Reverend William R. Alger, 1822-1905

[Mentioned in Pulpit and Press, p. 6]

William Alger worked hard for his education. When most boys of his age were in school, he was working in the cotton mills of Hooksett, New Hampshire, but he was determined to learn. On a post near his machine he pinned pages from his grammar so that he could memorize the rules as he worked. He utilized the periods during the day when the machines were idle to work out problems in arithmetic on sticks of wood or to read a page or two of history.

In five years Alger had saved enough money and had prepared himself sufficiently to enter the academy at Pembroke, New Hampshire. From there he went to the academy at Lebanon. With this preparation and a half year's private instruction, he enrolled in the Harvard Divinity School.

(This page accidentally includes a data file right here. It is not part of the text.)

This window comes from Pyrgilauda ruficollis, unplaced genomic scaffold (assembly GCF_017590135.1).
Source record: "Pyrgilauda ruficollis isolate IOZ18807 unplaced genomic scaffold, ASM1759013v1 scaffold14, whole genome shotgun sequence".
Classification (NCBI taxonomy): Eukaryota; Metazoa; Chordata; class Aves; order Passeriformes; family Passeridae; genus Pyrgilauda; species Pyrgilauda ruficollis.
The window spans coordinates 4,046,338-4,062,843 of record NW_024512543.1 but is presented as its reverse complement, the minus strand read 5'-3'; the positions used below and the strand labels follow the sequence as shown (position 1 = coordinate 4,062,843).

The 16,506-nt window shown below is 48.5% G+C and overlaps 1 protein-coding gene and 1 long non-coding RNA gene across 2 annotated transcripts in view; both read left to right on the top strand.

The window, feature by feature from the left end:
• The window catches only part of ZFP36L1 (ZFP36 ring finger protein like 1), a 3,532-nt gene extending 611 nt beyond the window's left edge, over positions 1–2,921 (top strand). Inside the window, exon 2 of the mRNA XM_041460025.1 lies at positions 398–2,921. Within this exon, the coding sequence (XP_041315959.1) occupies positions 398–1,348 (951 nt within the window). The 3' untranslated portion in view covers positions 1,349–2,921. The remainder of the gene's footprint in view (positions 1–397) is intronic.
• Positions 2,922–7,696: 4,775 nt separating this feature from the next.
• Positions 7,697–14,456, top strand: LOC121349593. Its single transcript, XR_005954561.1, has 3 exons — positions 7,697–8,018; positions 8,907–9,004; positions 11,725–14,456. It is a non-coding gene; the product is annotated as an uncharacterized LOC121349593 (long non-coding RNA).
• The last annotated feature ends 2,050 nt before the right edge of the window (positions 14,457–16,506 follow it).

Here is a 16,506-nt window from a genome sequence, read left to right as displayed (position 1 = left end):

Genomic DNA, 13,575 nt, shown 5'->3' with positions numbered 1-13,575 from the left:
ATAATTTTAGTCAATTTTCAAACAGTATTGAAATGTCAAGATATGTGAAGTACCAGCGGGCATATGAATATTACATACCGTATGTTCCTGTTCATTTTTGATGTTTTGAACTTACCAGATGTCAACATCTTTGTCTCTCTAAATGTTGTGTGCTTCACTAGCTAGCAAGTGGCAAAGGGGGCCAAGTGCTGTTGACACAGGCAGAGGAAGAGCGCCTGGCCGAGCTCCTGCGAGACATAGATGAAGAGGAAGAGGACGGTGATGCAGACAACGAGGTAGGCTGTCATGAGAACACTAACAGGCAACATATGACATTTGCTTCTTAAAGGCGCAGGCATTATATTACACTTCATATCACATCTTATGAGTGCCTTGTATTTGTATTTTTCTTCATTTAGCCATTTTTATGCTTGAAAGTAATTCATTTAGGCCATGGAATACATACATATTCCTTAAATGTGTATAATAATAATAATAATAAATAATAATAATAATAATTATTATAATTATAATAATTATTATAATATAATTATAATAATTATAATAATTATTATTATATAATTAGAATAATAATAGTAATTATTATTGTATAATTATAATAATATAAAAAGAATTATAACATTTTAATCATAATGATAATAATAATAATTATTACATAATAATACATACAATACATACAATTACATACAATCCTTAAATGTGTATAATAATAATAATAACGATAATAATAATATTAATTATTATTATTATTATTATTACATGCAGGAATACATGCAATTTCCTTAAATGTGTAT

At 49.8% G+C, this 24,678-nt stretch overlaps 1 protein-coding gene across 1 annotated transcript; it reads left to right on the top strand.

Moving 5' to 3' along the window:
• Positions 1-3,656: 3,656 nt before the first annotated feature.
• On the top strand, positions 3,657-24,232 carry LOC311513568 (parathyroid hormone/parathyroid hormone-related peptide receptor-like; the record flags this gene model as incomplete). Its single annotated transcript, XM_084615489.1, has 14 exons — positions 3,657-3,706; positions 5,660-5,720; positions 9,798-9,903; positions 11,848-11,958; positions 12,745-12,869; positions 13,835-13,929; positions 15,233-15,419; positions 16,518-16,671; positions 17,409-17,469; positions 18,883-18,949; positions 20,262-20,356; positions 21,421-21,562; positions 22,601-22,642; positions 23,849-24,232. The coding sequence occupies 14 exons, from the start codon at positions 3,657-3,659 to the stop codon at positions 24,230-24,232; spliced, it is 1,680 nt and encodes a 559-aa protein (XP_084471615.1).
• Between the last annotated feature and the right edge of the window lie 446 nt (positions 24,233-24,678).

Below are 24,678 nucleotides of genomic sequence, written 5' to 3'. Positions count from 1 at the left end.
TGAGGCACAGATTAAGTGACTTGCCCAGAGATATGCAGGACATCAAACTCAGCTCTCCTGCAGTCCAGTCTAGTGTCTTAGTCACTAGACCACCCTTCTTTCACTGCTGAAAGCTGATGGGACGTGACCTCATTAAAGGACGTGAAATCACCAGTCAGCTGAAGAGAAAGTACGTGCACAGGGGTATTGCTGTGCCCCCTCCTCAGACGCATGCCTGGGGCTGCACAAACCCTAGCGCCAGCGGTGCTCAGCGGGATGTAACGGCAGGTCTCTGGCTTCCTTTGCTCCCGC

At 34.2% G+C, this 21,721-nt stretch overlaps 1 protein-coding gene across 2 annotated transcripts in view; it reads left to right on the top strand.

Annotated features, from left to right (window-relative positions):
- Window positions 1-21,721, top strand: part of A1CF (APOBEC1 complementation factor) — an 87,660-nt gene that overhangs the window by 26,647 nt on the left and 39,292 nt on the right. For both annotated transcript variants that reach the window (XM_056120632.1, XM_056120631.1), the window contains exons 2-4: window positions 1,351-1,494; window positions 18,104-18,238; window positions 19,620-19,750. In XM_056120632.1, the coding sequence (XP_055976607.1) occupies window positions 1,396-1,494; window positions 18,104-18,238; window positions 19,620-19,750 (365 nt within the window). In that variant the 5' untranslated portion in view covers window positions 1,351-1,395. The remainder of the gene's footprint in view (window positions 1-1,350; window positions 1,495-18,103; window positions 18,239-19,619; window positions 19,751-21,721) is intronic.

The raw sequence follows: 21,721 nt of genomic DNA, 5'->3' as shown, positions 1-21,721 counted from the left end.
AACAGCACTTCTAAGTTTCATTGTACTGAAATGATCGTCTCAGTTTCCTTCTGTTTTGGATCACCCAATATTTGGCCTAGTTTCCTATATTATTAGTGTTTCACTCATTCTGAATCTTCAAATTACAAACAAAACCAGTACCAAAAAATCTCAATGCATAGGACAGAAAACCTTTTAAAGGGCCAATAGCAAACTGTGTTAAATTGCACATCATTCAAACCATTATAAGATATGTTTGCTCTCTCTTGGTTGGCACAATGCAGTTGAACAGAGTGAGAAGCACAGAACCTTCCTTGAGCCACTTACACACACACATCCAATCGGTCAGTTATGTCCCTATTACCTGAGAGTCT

In 1847 he was ordained the pastor of the Mt. Pleasant Congregational Society in Roxbury, Massachusetts. Eight years later he became pastor of the Bulfinch Street Society of Boston.

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Signs of the Times
December 28, 1957

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